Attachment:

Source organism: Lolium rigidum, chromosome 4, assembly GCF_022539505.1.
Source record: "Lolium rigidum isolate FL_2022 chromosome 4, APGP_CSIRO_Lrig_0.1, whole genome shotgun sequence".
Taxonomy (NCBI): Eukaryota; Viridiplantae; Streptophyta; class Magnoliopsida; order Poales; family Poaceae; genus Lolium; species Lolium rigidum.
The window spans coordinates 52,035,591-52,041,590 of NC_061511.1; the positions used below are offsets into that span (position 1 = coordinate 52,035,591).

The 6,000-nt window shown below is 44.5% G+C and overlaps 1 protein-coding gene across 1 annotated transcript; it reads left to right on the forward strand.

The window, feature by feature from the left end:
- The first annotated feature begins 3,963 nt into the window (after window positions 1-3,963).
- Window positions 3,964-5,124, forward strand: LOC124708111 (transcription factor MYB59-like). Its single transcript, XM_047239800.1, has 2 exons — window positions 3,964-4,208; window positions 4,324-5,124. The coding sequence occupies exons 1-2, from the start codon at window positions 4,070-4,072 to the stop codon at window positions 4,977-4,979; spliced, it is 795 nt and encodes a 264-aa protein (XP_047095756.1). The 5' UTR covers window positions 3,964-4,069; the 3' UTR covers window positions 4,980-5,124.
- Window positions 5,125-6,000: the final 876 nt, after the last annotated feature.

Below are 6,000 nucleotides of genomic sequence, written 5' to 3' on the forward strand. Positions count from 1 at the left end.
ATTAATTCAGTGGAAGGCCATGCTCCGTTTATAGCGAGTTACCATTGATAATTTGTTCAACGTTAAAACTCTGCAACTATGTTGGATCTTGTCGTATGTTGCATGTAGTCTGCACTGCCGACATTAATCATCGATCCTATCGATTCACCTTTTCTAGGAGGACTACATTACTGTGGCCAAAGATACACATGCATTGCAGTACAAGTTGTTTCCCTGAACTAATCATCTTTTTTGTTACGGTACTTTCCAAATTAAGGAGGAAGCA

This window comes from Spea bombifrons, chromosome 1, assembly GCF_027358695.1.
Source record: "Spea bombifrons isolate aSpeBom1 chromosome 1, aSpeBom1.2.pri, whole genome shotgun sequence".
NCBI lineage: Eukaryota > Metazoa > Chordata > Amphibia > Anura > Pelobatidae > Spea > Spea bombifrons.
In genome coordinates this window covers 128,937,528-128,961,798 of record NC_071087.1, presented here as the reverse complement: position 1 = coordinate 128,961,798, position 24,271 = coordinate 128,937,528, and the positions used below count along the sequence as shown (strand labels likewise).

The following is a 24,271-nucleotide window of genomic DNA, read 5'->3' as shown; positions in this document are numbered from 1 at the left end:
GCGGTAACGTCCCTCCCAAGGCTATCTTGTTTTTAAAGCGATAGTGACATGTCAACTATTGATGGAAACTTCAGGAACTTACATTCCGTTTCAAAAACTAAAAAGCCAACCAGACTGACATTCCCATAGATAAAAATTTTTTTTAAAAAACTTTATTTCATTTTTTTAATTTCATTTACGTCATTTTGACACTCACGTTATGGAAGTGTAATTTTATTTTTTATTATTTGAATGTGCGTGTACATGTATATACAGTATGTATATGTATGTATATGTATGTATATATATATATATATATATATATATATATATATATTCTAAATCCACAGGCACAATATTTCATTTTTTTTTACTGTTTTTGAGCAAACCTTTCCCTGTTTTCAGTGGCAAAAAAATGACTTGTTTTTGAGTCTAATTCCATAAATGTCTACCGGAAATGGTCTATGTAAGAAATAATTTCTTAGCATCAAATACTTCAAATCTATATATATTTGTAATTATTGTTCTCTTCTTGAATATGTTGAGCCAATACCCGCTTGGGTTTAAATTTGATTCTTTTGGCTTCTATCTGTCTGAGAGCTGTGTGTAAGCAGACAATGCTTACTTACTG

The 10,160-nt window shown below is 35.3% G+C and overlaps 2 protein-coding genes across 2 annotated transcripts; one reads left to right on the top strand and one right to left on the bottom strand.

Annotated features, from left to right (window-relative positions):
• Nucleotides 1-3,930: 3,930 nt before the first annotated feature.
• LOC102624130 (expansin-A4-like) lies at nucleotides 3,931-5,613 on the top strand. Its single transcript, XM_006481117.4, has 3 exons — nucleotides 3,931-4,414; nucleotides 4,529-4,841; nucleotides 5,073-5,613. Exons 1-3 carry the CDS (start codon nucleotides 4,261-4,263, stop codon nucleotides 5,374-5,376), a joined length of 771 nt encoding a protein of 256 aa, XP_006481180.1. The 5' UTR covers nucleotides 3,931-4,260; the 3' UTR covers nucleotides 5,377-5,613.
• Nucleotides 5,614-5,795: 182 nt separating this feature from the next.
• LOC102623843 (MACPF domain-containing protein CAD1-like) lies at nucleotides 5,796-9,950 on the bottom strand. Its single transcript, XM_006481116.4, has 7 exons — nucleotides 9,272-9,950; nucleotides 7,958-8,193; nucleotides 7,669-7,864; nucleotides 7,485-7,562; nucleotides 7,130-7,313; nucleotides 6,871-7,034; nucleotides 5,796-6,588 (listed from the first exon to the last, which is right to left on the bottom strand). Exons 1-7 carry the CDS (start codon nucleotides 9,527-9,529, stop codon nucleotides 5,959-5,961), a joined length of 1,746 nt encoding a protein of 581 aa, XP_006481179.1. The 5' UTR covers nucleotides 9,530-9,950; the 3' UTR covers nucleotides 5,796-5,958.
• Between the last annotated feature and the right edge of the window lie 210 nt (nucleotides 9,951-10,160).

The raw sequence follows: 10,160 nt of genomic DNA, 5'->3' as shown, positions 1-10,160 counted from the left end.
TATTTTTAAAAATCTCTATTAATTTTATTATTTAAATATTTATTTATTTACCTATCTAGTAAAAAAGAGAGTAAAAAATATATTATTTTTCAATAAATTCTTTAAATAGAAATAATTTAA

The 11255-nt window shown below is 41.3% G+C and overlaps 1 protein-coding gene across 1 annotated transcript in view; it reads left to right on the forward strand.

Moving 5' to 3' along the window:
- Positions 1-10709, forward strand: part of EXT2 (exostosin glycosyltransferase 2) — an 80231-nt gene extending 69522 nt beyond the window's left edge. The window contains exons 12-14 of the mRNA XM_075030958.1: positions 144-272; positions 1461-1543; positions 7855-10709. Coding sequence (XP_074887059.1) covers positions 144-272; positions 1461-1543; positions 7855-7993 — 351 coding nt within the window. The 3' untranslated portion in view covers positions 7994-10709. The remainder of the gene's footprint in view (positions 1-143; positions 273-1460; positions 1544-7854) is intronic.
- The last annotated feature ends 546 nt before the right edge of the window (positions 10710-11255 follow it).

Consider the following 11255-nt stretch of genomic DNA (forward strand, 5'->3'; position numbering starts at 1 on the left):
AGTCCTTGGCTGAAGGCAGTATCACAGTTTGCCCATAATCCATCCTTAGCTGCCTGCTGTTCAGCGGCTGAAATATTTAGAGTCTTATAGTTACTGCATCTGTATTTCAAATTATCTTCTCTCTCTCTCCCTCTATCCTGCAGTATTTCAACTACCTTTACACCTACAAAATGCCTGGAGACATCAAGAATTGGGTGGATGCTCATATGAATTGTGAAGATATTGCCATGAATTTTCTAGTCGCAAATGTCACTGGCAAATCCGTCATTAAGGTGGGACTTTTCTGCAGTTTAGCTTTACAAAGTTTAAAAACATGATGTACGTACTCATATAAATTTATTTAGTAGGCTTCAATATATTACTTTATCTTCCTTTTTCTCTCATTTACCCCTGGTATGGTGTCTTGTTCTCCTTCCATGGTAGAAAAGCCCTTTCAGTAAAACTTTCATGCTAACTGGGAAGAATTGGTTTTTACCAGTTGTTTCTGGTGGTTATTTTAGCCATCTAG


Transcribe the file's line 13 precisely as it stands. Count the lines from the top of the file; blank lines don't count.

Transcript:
Source record: "Spea bombifrons isolate aSpeBom1 chromosome 1, aSpeBom1.2.pri, whole genome shotgun sequence".